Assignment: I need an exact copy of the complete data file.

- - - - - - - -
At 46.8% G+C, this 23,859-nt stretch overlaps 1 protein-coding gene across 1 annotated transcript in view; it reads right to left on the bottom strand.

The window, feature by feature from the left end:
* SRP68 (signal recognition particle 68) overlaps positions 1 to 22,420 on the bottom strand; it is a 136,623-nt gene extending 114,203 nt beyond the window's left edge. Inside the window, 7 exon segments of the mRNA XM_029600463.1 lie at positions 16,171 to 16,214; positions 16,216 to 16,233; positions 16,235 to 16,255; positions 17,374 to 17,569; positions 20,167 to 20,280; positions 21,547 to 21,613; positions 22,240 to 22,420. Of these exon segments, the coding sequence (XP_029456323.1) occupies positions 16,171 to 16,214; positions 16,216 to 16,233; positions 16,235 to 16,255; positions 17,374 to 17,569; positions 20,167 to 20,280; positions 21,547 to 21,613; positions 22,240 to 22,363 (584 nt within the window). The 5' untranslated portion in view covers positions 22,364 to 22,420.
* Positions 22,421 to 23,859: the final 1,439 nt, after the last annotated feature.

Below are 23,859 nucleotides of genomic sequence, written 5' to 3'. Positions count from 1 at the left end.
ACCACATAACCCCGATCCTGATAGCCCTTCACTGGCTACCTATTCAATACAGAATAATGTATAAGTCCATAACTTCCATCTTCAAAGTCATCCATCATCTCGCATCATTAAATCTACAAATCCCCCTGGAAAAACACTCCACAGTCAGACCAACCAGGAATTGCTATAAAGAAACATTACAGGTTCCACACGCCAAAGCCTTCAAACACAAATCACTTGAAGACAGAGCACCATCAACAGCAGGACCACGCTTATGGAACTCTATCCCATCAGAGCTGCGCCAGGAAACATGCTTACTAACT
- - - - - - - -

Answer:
At 46.8% G+C, this 23,859-nt stretch overlaps 1 protein-coding gene across 1 annotated transcript in view; it reads right to left on the bottom strand.

The window, feature by feature from the left end:
* SRP68 (signal recognition particle 68) overlaps positions 1 to 22,420 on the bottom strand; it is a 136,623-nt gene extending 114,203 nt beyond the window's left edge. Inside the window, 7 exon segments of the mRNA XM_029600463.1 lie at positions 16,171 to 16,214; positions 16,216 to 16,233; positions 16,235 to 16,255; positions 17,374 to 17,569; positions 20,167 to 20,280; positions 21,547 to 21,613; positions 22,240 to 22,420. Of these exon segments, the coding sequence (XP_029456323.1) occupies positions 16,171 to 16,214; positions 16,216 to 16,233; positions 16,235 to 16,255; positions 17,374 to 17,569; positions 20,167 to 20,280; positions 21,547 to 21,613; positions 22,240 to 22,363 (584 nt within the window). The 5' untranslated portion in view covers positions 22,364 to 22,420.
* Positions 22,421 to 23,859: the final 1,439 nt, after the last annotated feature.

Below are 23,859 nucleotides of genomic sequence, written 5' to 3'. Positions count from 1 at the left end.
ACCACATAACCCCGATCCTGATAGCCCTTCACTGGCTACCTATTCAATACAGAATAATGTATAAGTCCATAACTTCCATCTTCAAAGTCATCCATCATCTCGCATCATTAAATCTACAAATCCCCCTGGAAAAACACTCCACAGTCAGACCAACCAGGAATTGCTATAAAGAAACATTACAGGTTCCACACGCCAAAGCCTTCAAACACAAATCACTTGAAGACAGAGCACCATCAACAGCAGGACCACGCTTATGGAACTCTATCCCATCAGAGCTGCGCCAGGAAACATGCTTACTAACT